WASHINGTON — Retailers appeared to shrug off concerns about the government shutdown and potential debt default in mid-October, as hiring continued at a steady pace in most segments last month, the U.S. Labor Department’s monthly employment report showed Friday.
Discounters and department stores added jobs to payrolls in October, driving an overall retail employment gain of 44,400. However, softness in hiring at apparel and accessories stores remained a concern as merchants in that sector shed jobs for the second consecutive month.
General merchandise stores, including discounters and department stores, added 7,800 jobs to payrolls to employ 3.2 million in October. Department stores added 900 jobs to employ 1.49 million.
Apparel and accessories stores trimmed 12,500 jobs to employ 1.42 million last month.
“This is the second straight month apparel specialty stores have had big declines,” said Scott Hoyt, director of consumer economics at Moody’s Analytics. “It is not totally inconsistent with the weak sales that we are seeing there. They posted sales declines in both August and September. I think the trend in sales growth is definitely unfavorable there.”
Hoyt said the strength in employment growth for discounters is “consistent with the cautious consumer story.” He pointed to the fact that personal spending only rose 0.2 percent in September while personal income grew 0.5 percent, according to new government data also released on Friday.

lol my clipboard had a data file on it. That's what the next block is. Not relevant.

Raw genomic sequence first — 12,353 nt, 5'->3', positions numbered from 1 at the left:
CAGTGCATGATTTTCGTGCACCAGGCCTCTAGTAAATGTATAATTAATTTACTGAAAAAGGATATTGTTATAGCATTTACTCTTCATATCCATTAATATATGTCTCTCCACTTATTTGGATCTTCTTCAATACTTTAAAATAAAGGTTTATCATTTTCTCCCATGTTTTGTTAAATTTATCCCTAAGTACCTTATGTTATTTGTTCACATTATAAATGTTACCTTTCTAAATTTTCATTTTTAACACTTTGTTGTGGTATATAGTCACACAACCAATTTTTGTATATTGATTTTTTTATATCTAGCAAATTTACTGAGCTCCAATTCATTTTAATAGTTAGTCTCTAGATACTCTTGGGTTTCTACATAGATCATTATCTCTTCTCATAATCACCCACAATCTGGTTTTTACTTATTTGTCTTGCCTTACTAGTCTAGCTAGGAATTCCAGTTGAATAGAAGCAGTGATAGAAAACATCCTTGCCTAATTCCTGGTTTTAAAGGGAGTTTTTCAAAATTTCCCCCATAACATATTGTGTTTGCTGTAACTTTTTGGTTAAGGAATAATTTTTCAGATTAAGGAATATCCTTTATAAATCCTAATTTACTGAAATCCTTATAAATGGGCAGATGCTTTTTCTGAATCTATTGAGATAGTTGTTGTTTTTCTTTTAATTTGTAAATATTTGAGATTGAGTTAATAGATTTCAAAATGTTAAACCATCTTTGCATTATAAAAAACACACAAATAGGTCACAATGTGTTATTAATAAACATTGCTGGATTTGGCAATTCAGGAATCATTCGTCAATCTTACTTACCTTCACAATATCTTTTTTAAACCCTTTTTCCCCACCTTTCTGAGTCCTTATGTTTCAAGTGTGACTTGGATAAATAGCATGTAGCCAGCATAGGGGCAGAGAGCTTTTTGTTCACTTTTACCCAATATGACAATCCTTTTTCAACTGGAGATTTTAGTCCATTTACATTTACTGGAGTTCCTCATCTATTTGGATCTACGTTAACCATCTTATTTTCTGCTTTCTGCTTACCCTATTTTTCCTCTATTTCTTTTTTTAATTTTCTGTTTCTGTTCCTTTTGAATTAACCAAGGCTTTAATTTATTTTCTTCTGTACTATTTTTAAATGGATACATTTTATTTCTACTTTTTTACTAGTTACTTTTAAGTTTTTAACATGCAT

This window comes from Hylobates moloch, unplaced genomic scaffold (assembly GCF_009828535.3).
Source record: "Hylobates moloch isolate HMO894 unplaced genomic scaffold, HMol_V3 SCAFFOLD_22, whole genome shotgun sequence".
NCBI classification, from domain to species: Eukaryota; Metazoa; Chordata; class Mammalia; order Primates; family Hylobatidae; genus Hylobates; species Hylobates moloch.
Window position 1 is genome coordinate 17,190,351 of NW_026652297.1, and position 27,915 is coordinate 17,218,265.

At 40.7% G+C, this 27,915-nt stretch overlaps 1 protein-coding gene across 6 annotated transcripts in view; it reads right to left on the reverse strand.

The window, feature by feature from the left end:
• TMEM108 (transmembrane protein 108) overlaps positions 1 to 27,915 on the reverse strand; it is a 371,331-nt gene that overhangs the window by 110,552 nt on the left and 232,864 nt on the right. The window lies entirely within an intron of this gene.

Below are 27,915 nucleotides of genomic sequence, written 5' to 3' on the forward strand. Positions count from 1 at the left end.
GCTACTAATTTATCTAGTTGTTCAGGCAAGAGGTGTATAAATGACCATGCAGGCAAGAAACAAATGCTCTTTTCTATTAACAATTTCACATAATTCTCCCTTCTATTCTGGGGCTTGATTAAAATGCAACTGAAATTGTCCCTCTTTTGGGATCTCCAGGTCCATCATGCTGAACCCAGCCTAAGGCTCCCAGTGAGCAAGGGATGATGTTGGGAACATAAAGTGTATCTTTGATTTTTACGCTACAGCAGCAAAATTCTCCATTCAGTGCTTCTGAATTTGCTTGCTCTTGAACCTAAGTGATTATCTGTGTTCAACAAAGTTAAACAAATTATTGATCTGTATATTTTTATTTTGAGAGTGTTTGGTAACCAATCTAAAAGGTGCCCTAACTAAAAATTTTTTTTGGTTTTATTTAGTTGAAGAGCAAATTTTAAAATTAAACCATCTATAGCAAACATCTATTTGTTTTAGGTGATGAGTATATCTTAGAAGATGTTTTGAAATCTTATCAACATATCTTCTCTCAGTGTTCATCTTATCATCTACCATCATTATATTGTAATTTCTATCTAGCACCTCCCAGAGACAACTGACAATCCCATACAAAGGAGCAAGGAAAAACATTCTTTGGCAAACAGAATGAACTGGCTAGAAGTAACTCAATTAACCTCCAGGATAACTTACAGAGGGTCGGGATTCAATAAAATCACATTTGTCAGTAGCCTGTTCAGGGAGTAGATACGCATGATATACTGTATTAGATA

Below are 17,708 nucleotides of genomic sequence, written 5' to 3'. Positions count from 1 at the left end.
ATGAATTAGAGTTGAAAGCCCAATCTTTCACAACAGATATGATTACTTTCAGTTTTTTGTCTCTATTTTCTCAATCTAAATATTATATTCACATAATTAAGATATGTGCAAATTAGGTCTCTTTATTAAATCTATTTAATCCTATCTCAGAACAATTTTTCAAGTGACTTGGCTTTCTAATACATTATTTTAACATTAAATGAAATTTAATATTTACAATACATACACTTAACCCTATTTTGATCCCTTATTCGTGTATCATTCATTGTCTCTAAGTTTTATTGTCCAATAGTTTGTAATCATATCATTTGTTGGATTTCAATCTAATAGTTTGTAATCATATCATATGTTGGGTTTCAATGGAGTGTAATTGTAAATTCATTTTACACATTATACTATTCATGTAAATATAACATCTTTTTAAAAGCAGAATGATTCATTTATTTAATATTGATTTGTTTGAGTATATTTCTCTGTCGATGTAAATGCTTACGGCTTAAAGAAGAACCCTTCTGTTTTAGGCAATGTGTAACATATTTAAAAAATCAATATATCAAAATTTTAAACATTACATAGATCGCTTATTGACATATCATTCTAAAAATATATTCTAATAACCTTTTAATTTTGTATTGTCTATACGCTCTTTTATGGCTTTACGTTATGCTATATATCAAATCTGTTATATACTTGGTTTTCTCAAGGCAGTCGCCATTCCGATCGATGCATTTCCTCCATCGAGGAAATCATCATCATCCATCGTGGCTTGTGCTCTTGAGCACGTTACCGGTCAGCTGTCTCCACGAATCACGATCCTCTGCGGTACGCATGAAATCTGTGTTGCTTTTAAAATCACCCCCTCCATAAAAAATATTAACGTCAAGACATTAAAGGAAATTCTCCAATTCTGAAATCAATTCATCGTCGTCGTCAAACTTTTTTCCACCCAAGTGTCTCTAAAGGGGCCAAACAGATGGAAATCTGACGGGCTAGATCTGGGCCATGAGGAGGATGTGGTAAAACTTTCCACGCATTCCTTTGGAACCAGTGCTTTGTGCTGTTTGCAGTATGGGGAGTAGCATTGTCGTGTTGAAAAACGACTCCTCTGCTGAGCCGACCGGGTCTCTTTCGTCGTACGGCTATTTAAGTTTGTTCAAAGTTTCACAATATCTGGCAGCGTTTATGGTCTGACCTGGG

“While retailers and businesses are hiring, consumers remain cautious, but we remain steadfast in our belief that consumer confidence and spending will improve,” said Jack Kleinhenz, chief economist at the National Retail Federation.
Kleinhenz noted the employment report “puts the U.S. economy in a very positive light heading into the fall and winter seasons.”
“The government shutdown had little to no impact on the improving employment situation, which is steadily improving along with GDP,” he said. The NRF is predicting that retailers will hire an additional 720,000 to 780,000 employees this holiday season and see a 3.9 percent increase in sales.
The overall economy added 204,000 jobs in October, beating economists’ expectations by a fairly wide margin. The unemployment rate edged up slightly to 7.3 percent from 7.2 percent in September.
“Dissecting the 204,000 increase in employment, the sectors that showed the greatest improvement in job growth remain consistent with prior months — 87 percent of these new jobs came in the private service-providing sectors,” said Doug Handler chief U.S. economist at IHS Global insight. “There was a modest amount of job growth in the construction and manufacturing sectors, but this growth merely emulated what one would expect in a moderately growing economy rather than any significant cyclical upturn.”
In the apparel and textile manufacturing sector, apparel employment fell 100 to 140,300 in October. Mills making apparel fabrics and yarns trimmed 1,000 jobs to employ 114,900, while mills making home furnishings products cut 500 jobs to employ 113,600.